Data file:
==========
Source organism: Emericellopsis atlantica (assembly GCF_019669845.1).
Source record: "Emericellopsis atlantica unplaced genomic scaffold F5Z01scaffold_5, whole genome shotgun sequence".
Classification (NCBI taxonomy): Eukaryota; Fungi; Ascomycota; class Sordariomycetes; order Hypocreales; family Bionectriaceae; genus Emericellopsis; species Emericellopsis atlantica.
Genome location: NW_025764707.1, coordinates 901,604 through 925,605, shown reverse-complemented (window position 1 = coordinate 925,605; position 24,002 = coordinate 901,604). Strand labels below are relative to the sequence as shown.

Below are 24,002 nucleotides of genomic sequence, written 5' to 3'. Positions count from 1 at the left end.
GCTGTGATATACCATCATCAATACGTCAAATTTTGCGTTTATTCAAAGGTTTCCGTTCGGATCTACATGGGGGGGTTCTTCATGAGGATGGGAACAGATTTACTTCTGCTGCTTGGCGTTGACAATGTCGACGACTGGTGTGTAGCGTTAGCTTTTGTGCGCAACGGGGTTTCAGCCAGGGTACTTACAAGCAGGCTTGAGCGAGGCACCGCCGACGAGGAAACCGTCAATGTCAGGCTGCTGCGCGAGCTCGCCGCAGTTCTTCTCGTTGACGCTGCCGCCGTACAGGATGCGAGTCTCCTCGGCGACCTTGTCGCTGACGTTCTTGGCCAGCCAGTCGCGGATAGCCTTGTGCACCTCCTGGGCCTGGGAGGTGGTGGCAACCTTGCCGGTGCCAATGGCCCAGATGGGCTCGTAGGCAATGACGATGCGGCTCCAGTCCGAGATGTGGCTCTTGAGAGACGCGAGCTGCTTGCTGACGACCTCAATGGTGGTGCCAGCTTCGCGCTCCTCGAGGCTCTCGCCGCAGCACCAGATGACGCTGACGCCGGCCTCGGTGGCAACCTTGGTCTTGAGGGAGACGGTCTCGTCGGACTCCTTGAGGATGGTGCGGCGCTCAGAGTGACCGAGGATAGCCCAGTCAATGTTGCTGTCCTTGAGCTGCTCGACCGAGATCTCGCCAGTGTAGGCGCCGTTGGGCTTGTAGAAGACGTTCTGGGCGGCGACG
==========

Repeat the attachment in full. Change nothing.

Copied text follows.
Source organism: Emericellopsis atlantica (assembly GCF_019669845.1).
Source record: "Emericellopsis atlantica unplaced genomic scaffold F5Z01scaffold_5, whole genome shotgun sequence".
Classification (NCBI taxonomy): Eukaryota; Fungi; Ascomycota; class Sordariomycetes; order Hypocreales; family Bionectriaceae; genus Emericellopsis; species Emericellopsis atlantica.
Genome location: NW_025764707.1, coordinates 901,604 through 925,605, shown reverse-complemented (window position 1 = coordinate 925,605; position 24,002 = coordinate 901,604). Strand labels below are relative to the sequence as shown.

Below are 24,002 nucleotides of genomic sequence, written 5' to 3'. Positions count from 1 at the left end.
GCTGTGATATACCATCATCAATACGTCAAATTTTGCGTTTATTCAAAGGTTTCCGTTCGGATCTACATGGGGGGGTTCTTCATGAGGATGGGAACAGATTTACTTCTGCTGCTTGGCGTTGACAATGTCGACGACTGGTGTGTAGCGTTAGCTTTTGTGCGCAACGGGGTTTCAGCCAGGGTACTTACAAGCAGGCTTGAGCGAGGCACCGCCGACGAGGAAACCGTCAATGTCAGGCTGCTGCGCGAGCTCGCCGCAGTTCTTCTCGTTGACGCTGCCGCCGTACAGGATGCGAGTCTCCTCGGCGACCTTGTCGCTGACGTTCTTGGCCAGCCAGTCGCGGATAGCCTTGTGCACCTCCTGGGCCTGGGAGGTGGTGGCAACCTTGCCGGTGCCAATGGCCCAGATGGGCTCGTAGGCAATGACGATGCGGCTCCAGTCCGAGATGTGGCTCTTGAGAGACGCGAGCTGCTTGCTGACGACCTCAATGGTGGTGCCAGCTTCGCGCTCCTCGAGGCTCTCGCCGCAGCACCAGATGACGCTGACGCCGGCCTCGGTGGCAACCTTGGTCTTGAGGGAGACGGTCTCGTCGGACTCCTTGAGGATGGTGCGGCGCTCAGAGTGACCGAGGATAGCCCAGTCAATGTTGCTGTCCTTGAGCTGCTCGACCGAGATCTCGCCAGTGTAGGCGCCGTTGGGCTTGTAGAAGACGTTCTGGGCGGCGACG